Archive for November 14th, 2018

Reflections on Bank of Engalnd’s 300 year history…

November 14, 2018

Another superb guest post on Bank of England’s Underground blog. This one is by David Kynaston who wrote Till Time’s Last Sand: A History of the Bank of England 1694-2013.

He points to key lessons from the 300 year history of the bank:

(more…)

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Paradise lost? A brief history of DSGE macroeconomics

November 14, 2018

Gulan Adam of Bank of Finland provides a brief overview in this paper:

Since the Global Financial Crisis, academic economists and policymakers have had to deal with uncomfortable questions about the quality of their models and the state of macroeconomics as a profession. This note offers a summary of this discussion, focusing on the Dynamic Stochastic General Equilibrium (DSGE) framework and its underpinnings. This class of models reflects both theoretical advances and perennial modeling challenges.

While DSGE modeling developed in times of scarce micro data and limited computational resources, it has much room for improvement given progress along these dimensions and advances in other branches of economics. Key tasks on the to-do-list for model improvement include the modeling on the financial sector, departures from the representative agent and rationality, as well as clarification of the empirical relevance of the Lucas critique. The framework is likely to remain a major research and policy tool, although its limitations call for greater robustness, validation and open recognition of uncertainty in drawing real-life quantitative conclusions.

We need more and more of such papers to help demystify the acronym DSGE…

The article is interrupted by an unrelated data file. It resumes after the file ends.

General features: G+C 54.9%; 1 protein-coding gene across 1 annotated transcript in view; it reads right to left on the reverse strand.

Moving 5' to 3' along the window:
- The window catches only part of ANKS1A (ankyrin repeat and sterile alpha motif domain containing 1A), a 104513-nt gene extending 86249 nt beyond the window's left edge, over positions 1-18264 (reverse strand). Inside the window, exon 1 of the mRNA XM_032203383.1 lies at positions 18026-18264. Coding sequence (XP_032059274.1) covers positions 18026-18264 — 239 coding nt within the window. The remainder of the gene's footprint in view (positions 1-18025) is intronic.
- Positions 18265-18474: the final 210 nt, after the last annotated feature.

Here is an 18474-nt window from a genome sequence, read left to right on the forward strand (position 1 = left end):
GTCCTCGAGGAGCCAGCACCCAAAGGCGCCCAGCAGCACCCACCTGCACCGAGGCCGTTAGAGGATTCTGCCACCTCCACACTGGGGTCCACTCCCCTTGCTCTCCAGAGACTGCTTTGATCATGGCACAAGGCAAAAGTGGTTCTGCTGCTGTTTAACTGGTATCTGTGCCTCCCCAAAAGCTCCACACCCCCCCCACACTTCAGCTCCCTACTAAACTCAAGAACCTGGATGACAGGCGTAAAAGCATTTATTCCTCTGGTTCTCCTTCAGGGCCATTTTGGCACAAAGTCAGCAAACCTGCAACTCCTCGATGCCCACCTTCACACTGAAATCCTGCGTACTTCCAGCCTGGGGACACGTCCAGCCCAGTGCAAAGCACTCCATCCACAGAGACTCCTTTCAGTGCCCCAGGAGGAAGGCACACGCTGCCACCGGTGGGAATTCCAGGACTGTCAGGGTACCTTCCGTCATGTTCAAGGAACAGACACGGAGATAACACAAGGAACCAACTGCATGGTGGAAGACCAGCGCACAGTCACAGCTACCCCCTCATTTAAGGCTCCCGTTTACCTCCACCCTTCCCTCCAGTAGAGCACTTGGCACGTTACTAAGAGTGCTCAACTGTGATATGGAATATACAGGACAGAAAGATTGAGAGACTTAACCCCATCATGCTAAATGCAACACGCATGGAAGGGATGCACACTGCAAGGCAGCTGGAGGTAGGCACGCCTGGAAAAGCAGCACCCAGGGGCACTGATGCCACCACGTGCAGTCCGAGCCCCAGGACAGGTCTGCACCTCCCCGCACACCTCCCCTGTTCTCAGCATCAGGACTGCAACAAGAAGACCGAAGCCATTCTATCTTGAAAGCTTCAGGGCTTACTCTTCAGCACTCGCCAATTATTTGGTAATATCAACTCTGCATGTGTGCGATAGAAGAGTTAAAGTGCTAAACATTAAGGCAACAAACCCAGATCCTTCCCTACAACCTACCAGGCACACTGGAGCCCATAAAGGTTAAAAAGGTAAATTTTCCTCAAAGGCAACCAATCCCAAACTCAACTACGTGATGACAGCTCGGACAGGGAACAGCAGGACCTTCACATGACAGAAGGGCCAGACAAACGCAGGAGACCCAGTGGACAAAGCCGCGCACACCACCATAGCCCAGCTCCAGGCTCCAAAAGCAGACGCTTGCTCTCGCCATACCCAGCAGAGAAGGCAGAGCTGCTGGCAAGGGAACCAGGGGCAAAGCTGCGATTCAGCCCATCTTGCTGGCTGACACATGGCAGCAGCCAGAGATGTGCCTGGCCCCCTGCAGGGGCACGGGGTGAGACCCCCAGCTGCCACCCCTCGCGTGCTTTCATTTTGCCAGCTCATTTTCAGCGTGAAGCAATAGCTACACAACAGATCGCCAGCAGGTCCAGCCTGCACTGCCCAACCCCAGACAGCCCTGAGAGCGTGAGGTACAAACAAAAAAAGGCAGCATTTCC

Why Central bank autonomy is in the government’s “enlightened self-interest”…

November 14, 2018

Avinash Tripathi has a nice piece on the recent turmoil in relations between Indian central bank and government.

There is a bit of everything in the article: political economy, game theory, history, microeconomics and even Sherlock Holmes!

RBI deputy governor Viral Acharya in government crosshairs and what to expect if Section 7 of RBI Act is invoked…

November 14, 2018

Asit Ranjan Mishra of Mint on the ongoing drama between RBI and Finance Ministry.

The government may train its guns on Reserve Bank of India deputy governor Viral Acharya if the confrontation with the central bank escalates at the RBI board meeting on 19 November, a person familiar with the deliberations within central bank’s board said.

In case discussions between the government and RBI break down, the government may choose to invoke Section 7 of the Reserve Bank of India Act, 1934, and at least four of the 11 independent directors of the central bank could move a no-confidence motion against Acharya for publicly airing his views protesting government interference, the person said, asking not to be identified because of the sensitivity of the matter.

If Section 7 of RBI Act is invoked, the five representatives of the central bank, including governor Urjit Patel, and the two finance ministry secretaries have to withdraw from further deliberations of the board. The independent directors will then pass resolutions on contentious issues such as liquidity measures for non-banking financial companies (NBFCs) and micro, small and medium enterprises (MSMEs) and RBI’s 12 February circular.

“The danger in this board meeting is that it will boil down to voting. If both sides do not budge from their positions after their presentations, they will have to walk out of the room. The government is clear that there needs to be resolution of all the contentious issues at this meeting,” the person said.

Once the government invokes Section 7, the powers of the RBI board will be supreme.

“Subject to any such directions, the general superintendence and direction of the affairs and business of the bank shall be entrusted to a central board of directors which may exercise all powers and do all acts and things which may be exercised or done by the bank,” the relevant part of Section 7 (2) of the RBI Act says.

Hope RBI minutes the meetings and tells us atleast something…


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